In Lower Pomerania is the Diamond Mountain, which is two miles and a half high, two miles and a half wide, and two miles and a half in depth; every hundred years a little bird comes and sharpens its beak on it, and when the whole mountain is worn away by this, then the first second of eternity will be over.
— The Brothers Grimm, The Shepherd Boy
I’ve lived in beautiful old Savannah, Georgia since the 1980s, and being just across the river from South Carolina it was hard not to notice the kerfuffle caused just a few years ago when former SC governor Mark Sanford turned the phrase “hiking the Appalachian Trail” into a euphemism for “having an affair with your Argentine mistress…” (though curiously, “having an affair with your Argentine mistress” has surprisingly not caught on as the euphemism for hiking the Appalachians!).
The Appalachians are a curious range of rolling mountains. Lacking the soaring verticality of other worldwide mountain ranges, the Appalachians look to us today like baby mountains. Unlike the Alps or the Himalayas, there is no current tectonic activity there; the Appalachians are inactive. And to be clear, they aren’t just dormant, these mountains are dead. The Appalachians are ancient remnants, and they’ve been decaying for 200 million years. Think of them, if you like, as a parting gift from Africa. Yes, we got the Appalachians thanks to Africa. Mountain ranges are a result of colliding plate tectonics, some today are active and dynamic, others are merely remnants of ones that formerly were. The Appalachians are an example of the latter, a visible leftover from the construction of the super-continent Pangaea, some 300 million years ago, as the African plate collided with the North American plate.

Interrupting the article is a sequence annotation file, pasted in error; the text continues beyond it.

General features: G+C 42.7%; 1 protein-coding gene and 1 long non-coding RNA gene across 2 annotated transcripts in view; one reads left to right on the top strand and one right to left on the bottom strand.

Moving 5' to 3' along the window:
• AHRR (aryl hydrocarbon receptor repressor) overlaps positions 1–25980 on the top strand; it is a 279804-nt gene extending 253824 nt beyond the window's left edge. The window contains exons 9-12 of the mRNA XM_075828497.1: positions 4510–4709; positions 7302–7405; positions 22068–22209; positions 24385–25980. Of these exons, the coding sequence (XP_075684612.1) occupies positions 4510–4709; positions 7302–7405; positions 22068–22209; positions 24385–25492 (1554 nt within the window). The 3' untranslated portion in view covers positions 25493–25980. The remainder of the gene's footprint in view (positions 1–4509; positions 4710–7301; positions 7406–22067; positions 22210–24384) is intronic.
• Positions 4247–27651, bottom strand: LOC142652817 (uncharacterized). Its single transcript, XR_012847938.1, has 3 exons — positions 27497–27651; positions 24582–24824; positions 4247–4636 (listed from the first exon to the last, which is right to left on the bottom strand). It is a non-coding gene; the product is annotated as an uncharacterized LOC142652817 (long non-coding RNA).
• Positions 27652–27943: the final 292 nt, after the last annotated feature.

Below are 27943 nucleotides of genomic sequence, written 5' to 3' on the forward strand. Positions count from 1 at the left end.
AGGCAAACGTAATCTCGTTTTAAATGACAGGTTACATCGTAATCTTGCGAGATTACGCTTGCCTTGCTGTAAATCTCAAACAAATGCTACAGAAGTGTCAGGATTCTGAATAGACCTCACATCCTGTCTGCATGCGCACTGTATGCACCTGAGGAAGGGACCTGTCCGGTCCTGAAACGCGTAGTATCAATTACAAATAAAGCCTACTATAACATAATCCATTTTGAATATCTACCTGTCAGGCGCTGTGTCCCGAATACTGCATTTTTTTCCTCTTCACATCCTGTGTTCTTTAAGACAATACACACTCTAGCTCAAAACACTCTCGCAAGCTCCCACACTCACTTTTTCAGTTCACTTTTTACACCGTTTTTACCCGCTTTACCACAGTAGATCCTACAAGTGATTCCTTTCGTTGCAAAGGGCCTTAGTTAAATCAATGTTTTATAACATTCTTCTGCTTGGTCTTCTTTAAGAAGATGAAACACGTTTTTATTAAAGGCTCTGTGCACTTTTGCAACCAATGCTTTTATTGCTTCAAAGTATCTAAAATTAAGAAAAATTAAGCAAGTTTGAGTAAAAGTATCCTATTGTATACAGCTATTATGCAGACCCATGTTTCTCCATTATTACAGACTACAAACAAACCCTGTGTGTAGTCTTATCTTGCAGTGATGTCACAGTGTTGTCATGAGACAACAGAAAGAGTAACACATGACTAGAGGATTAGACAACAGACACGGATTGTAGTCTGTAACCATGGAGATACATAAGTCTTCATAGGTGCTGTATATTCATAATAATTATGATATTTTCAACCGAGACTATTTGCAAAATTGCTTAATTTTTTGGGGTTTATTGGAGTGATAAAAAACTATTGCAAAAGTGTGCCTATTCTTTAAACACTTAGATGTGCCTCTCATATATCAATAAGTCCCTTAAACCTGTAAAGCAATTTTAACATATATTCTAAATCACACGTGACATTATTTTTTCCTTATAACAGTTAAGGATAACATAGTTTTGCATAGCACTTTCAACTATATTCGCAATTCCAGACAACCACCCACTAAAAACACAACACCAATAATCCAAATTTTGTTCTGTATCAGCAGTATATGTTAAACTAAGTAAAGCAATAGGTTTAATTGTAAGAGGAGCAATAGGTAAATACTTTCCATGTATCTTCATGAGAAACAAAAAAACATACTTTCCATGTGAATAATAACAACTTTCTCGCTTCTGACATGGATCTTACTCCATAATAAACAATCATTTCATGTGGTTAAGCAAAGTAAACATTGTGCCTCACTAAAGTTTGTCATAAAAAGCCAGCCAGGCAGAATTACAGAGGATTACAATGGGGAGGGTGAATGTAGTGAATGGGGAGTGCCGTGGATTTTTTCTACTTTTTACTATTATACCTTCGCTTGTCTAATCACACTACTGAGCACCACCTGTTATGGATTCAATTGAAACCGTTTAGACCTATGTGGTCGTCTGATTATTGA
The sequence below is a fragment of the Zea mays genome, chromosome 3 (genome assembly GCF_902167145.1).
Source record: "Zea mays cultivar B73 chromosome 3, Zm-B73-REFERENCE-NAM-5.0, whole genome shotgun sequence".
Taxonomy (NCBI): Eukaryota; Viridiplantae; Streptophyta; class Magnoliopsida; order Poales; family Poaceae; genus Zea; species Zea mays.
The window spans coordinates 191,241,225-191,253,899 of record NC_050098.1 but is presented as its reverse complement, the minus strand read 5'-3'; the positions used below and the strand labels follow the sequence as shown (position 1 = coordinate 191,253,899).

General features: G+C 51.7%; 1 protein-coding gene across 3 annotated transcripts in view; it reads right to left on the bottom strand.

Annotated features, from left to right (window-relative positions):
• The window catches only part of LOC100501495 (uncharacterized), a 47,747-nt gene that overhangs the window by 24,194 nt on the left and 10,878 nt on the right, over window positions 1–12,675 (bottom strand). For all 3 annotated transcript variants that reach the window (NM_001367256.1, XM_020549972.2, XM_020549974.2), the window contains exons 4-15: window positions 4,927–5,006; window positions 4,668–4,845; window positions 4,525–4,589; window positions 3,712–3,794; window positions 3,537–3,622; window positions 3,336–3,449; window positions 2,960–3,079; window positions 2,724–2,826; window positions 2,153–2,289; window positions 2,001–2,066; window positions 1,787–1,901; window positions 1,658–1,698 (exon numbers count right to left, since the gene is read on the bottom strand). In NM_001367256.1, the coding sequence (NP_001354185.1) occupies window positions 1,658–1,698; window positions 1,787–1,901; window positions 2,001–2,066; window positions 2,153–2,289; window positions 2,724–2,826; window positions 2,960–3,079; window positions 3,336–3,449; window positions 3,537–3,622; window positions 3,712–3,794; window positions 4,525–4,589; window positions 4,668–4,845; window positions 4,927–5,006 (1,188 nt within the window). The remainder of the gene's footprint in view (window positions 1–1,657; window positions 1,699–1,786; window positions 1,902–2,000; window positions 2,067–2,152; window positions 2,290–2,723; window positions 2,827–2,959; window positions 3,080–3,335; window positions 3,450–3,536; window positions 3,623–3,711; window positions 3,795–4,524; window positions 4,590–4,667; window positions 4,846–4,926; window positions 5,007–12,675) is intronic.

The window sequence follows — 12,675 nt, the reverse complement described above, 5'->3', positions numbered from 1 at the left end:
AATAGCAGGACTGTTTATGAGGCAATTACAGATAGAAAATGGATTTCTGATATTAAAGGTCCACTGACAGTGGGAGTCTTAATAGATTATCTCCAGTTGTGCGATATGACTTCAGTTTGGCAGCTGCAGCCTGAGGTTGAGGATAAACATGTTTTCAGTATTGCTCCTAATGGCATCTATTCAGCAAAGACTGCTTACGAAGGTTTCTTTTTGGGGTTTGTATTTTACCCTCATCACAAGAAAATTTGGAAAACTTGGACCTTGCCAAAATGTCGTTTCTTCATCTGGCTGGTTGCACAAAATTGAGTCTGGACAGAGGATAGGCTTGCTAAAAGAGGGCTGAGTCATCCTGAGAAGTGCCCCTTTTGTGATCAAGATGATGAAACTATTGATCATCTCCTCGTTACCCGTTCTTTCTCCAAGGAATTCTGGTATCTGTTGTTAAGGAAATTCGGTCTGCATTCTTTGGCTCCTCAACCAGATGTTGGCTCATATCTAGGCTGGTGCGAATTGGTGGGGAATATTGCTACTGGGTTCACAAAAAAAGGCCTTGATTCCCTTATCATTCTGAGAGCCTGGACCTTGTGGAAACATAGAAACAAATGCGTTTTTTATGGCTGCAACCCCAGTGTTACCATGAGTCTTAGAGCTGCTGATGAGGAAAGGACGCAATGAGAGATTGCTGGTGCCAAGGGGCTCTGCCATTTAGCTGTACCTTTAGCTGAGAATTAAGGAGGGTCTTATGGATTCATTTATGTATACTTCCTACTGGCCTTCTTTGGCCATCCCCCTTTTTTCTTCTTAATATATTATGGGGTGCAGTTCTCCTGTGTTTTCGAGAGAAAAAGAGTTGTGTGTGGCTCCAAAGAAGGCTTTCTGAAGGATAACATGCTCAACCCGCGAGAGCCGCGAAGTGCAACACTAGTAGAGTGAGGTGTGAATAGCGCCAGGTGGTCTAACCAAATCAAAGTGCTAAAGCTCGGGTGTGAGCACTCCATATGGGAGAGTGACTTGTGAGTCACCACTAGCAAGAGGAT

Today the Appalachians, stretching from Maine to Georgia, seem a relatively benign, well-rounded sort of mountain range. Such gentle rolling topography speaks to the power of erosion, for three hundred million years ago their jagged still-rising peaks soared six or seven miles high, rivaling today’s Himalayas as some of the mightiest mountains in the history of the world.
— Robert M. Hazen, The Story of Earth, p. 234
A similar fate befell the MacDonnell Ranges in Australia, which emerged out of the same geological epoch. Today Australia is the flattest continent on earth; so flat, in fact, it’s concave. Richard Smith: “All other continents boast mighty mountain ranges—the Rockies, the Alps, the Andes, the Himalayas—but they’re all relative newcomers and mostly still growing.”
In their heyday, central Australia’s MacDonnell Ranges would have been a mountaineer’s dream, as high, it’s thought, as any on Earth today. But… after a near-eternity of erosion, the diminished remnants of the MacDonnell Ranges still run in long, jagged wrinkles across the heart of Australia. From the air, they protrude into this ancient landscape like the bony skeleton over which the dry skin of a tired continent is draped.
And the Rockies…?
The Rocky Mountains. Miles high, stretching all the way from New Mexico to Canada, you’d think they’ve been here forever. But you’d be wrong. These majestic mountains have come and gone several times.
Long before the mountains we see today there were previous mountains that raindrops washed away over hundreds of millions of years; this realization alone illustrates the deep age of the earth. The Rockies of today are only the most recent iteration; the “Ancestral Rockies” eroded into sand grains eons before the peaks of today rose.
If the history of the earth were compressed into the span of a single year even these longest-lived mountain ranges of 300 million years would be here and gone in three-and-a-half weeks’ time, roughly the time it would take for a nasty cut on your arm to scab over and disappear. An individual mountain would rise and erode in the span of a few days, a legacy not unlike an acne breakout.